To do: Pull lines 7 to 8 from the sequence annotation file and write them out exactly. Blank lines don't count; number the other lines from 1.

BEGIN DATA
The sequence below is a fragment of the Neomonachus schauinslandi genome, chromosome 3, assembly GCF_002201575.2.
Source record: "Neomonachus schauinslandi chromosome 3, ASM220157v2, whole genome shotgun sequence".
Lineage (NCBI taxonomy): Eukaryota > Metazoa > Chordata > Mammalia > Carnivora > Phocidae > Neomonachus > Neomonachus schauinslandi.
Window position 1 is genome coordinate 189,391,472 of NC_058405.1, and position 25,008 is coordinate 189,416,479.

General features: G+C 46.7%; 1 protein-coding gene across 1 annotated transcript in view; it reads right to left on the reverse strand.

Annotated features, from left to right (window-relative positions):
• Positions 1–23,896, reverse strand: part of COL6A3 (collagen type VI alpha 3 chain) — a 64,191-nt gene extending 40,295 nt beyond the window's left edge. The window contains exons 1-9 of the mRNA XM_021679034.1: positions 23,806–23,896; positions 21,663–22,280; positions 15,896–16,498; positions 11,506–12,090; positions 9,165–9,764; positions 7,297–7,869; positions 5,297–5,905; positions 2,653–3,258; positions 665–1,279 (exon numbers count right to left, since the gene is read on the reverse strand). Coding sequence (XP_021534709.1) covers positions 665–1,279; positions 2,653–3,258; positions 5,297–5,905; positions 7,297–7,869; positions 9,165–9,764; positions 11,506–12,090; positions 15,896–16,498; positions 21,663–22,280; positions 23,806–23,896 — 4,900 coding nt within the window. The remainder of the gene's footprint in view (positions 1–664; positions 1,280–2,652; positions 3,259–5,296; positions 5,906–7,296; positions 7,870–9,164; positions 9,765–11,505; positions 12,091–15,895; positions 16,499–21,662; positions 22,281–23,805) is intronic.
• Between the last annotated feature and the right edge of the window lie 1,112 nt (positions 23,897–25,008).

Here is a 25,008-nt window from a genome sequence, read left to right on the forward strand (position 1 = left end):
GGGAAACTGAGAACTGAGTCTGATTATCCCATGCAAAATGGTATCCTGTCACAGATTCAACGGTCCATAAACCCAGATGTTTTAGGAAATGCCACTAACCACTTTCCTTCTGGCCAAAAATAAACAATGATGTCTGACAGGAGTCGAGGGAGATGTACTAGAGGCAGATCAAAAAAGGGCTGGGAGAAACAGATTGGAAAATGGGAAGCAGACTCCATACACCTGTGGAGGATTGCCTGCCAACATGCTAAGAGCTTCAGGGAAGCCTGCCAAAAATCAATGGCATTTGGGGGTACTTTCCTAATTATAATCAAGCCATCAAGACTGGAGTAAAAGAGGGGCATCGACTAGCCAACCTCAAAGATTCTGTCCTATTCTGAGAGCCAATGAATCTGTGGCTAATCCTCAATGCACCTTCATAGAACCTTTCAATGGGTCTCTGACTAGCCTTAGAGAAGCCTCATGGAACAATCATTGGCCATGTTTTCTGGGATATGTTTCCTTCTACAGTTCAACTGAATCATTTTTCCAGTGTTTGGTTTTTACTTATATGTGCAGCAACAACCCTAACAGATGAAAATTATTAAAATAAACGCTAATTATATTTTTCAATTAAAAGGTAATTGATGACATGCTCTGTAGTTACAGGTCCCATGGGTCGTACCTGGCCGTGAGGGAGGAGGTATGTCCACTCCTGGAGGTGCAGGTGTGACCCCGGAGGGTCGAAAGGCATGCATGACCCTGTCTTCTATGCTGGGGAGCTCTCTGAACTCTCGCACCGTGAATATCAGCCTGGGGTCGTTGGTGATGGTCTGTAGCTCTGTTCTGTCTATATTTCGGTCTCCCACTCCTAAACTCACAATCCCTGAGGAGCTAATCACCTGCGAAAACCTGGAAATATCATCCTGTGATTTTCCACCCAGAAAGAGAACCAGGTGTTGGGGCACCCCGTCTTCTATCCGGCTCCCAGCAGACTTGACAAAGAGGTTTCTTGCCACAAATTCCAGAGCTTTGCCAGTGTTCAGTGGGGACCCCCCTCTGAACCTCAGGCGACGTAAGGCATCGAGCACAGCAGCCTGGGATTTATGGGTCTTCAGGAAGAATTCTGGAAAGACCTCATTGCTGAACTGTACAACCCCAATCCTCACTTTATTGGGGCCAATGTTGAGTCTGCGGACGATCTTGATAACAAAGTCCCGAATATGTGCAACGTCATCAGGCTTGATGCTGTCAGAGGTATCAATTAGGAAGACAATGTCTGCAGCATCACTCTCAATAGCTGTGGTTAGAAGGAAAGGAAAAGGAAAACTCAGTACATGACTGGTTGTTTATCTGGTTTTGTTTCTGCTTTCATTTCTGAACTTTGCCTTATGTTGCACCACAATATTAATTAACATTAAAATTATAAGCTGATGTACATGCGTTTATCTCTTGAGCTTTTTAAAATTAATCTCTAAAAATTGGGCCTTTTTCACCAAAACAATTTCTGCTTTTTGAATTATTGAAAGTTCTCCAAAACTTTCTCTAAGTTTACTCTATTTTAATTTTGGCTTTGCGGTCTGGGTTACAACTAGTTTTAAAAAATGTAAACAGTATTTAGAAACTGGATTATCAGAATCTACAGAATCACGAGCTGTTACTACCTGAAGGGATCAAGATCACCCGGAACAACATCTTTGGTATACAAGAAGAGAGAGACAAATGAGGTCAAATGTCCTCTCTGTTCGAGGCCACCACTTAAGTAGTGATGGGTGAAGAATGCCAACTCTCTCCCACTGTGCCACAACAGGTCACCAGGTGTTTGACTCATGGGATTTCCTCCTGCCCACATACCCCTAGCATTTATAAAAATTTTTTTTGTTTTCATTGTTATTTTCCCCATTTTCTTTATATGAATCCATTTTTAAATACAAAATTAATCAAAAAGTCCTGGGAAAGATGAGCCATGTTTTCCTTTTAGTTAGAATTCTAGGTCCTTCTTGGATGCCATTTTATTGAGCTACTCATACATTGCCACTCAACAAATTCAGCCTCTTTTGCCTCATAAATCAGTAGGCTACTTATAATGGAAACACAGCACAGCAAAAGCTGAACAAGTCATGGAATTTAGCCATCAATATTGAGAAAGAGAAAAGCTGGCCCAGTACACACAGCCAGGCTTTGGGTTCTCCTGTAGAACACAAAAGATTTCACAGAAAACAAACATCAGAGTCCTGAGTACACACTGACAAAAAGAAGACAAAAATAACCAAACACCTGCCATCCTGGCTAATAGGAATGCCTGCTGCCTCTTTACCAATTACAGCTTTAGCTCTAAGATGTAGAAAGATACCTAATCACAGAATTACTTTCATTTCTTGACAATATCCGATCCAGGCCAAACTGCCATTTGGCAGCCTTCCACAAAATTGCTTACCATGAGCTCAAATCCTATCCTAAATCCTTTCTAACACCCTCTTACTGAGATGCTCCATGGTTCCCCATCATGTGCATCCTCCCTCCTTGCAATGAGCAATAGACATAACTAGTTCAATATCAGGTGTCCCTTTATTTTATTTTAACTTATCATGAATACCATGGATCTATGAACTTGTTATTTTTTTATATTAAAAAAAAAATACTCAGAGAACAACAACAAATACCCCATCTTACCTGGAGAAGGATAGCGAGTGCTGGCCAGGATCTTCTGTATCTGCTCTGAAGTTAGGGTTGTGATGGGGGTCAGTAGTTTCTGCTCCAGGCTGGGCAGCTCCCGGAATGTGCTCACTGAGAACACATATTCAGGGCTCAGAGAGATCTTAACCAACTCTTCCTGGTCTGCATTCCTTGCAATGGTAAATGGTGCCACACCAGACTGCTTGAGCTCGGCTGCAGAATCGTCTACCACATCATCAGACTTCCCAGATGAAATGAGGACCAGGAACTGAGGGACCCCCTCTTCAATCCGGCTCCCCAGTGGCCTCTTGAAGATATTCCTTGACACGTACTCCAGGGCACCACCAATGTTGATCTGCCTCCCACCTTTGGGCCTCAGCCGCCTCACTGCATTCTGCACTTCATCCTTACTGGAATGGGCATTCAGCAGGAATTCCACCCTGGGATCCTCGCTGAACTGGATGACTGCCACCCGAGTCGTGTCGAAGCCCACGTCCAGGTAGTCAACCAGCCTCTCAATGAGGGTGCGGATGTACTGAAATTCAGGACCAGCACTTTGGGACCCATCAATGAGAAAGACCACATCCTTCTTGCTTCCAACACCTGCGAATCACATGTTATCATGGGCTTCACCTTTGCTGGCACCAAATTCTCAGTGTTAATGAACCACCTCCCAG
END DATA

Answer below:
• Positions 1–23,896, reverse strand: part of COL6A3 (collagen type VI alpha 3 chain) — a 64,191-nt gene extending 40,295 nt beyond the window's left edge. The window contains exons 1-9 of the mRNA XM_021679034.1: positions 23,806–23,896; positions 21,663–22,280; positions 15,896–16,498; positions 11,506–12,090; positions 9,165–9,764; positions 7,297–7,869; positions 5,297–5,905; positions 2,653–3,258; positions 665–1,279 (exon numbers count right to left, since the gene is read on the reverse strand). Coding sequence (XP_021534709.1) covers positions 665–1,279; positions 2,653–3,258; positions 5,297–5,905; positions 7,297–7,869; positions 9,165–9,764; positions 11,506–12,090; positions 15,896–16,498; positions 21,663–22,280; positions 23,806–23,896 — 4,900 coding nt within the window. The remainder of the gene's footprint in view (positions 1–664; positions 1,280–2,652; positions 3,259–5,296; positions 5,906–7,296; positions 7,870–9,164; positions 9,765–11,505; positions 12,091–15,895; positions 16,499–21,662; positions 22,281–23,805) is intronic.
• Between the last annotated feature and the right edge of the window lie 1,112 nt (positions 23,897–25,008).